In contrast, considering we’re in the era of remasters it seems bringing Modern Warfare back would work well enough as a standalone release, which is something it will likely be in the future, so why associate it with a title that may put people off from buying it again?

A week later developer DICE’s next game surprised many by going deep into the past for inspiration; in this case the first world war. In contrast to the reaction of its Call of Duty counterpart, there has been an incredibly positive reaction to the announcement with more than a million likes already. So why is this working?

World War One holds much more significance to Europe and its neighbours than it might do for other countries around the world despite many others contributing. From those quarters there is likely some concerns about glorifying the conflict through a video game but there would also be others excited at the prospect of a major developer and publisher finally recognising that WW1 is a valid subject.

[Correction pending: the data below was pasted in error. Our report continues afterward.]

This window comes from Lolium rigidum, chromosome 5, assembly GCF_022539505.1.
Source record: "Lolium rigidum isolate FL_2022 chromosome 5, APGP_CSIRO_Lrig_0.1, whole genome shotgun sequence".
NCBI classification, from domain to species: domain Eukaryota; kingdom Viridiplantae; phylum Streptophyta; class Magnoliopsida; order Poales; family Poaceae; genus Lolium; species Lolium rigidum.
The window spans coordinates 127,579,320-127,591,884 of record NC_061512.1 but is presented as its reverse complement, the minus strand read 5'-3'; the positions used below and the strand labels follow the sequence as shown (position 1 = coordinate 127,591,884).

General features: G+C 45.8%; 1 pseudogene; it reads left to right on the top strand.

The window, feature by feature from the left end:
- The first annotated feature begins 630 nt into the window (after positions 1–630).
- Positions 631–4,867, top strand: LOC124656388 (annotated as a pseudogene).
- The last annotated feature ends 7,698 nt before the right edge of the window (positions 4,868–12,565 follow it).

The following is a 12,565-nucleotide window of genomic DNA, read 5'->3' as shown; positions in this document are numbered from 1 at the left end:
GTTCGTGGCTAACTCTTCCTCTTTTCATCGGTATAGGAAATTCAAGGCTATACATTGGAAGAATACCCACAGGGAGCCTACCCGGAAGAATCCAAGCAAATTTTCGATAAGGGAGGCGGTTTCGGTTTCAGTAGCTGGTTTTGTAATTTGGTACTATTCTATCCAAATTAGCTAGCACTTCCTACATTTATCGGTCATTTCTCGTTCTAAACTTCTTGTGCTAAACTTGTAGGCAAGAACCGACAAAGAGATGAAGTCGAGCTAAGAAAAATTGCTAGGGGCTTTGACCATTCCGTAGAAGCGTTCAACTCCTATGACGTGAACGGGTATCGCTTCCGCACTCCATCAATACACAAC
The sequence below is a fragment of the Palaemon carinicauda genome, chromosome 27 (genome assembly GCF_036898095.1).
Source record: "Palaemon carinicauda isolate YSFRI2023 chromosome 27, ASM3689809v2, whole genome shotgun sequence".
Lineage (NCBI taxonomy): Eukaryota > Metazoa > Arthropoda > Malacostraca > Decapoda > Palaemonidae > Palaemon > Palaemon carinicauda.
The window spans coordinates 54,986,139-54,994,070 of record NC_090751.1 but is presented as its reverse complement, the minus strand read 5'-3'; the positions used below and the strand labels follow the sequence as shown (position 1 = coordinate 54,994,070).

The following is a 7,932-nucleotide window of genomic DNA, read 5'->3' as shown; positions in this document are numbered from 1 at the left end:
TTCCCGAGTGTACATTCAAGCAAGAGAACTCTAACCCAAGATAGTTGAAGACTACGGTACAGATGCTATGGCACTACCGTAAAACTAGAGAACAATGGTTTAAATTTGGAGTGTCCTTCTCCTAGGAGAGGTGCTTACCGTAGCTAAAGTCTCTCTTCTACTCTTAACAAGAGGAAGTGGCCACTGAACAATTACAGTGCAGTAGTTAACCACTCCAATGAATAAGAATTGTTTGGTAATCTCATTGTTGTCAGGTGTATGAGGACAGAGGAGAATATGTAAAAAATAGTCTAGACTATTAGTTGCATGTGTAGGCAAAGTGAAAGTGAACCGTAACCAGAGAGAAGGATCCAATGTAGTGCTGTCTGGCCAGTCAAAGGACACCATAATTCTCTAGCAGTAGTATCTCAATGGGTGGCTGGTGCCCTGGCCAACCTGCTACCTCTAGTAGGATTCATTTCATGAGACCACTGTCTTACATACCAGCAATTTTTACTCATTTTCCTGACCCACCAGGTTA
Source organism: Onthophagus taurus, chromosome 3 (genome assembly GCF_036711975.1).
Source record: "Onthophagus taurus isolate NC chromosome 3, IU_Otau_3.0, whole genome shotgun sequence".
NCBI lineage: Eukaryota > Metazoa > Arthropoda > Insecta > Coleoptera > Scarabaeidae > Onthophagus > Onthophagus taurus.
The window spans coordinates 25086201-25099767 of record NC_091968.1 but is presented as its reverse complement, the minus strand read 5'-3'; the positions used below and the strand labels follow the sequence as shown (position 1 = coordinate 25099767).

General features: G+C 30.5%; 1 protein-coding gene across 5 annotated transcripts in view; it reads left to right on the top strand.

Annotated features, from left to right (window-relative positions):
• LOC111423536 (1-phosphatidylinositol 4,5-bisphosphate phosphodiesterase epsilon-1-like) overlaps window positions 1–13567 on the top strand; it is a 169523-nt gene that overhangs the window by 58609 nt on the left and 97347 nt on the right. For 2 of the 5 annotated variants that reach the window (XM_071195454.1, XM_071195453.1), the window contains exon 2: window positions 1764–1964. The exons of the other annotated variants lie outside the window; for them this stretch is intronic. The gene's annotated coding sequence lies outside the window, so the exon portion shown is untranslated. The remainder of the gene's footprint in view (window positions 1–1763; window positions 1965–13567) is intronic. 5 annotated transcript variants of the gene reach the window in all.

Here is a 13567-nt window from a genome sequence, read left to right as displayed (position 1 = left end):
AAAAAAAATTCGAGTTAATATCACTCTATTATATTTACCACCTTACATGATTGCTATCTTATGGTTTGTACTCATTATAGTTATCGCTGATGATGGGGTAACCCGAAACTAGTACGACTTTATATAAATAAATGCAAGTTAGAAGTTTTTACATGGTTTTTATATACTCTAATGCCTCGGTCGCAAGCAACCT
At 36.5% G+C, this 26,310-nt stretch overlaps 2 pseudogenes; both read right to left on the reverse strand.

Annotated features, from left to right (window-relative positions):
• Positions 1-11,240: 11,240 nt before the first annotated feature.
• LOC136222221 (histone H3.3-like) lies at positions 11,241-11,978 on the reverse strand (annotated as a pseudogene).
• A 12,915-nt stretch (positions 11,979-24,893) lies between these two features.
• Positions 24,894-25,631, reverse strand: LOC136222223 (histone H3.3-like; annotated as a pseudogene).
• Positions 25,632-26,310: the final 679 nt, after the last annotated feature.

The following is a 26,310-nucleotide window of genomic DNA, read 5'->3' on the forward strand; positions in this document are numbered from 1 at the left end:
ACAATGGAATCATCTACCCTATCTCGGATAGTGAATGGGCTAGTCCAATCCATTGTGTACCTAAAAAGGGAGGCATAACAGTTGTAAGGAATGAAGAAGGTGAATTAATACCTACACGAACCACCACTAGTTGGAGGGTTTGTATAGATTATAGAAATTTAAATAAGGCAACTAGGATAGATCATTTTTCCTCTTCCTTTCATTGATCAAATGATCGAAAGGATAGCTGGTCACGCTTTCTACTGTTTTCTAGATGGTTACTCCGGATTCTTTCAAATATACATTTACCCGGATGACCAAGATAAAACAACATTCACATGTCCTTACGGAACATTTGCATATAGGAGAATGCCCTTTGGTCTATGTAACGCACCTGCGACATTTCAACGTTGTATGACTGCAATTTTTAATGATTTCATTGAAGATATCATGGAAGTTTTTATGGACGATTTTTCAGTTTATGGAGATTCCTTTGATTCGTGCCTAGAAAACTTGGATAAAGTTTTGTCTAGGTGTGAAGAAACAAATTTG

For me, how DICE approach the campaign will be interesting to see. Admittedly that is not the focus of the Battlefield experience but in my case I like going through the single player component of a title first before diving into the online side of it. And the truth is they’ve never really been able to come up with something that compares to what comes with Call of Duty titles, with the exception of the Bad Company spinoffs, but they may have history on their side this time.

Choosing to have someone representing the Harlem Hellfighters as the cover soldier (much better than the usual generic flame lit guy of the past) will help bring more players into a game that represents a conflict that was centred around Europe and its neighbours. But I really hope they don’t stop there.

Here in Australia one of the most important days on the national calendar is tied directly to events from that very conflict. So if EA decided to publish Battlefield 1: ANZAC Edition with content related to Gallipoli or involving the Australian Light Horse Regiments, no matter how tacky it may seem at first there’d be plenty of people snapping it up simply to get a sense of what it might have been like at that time.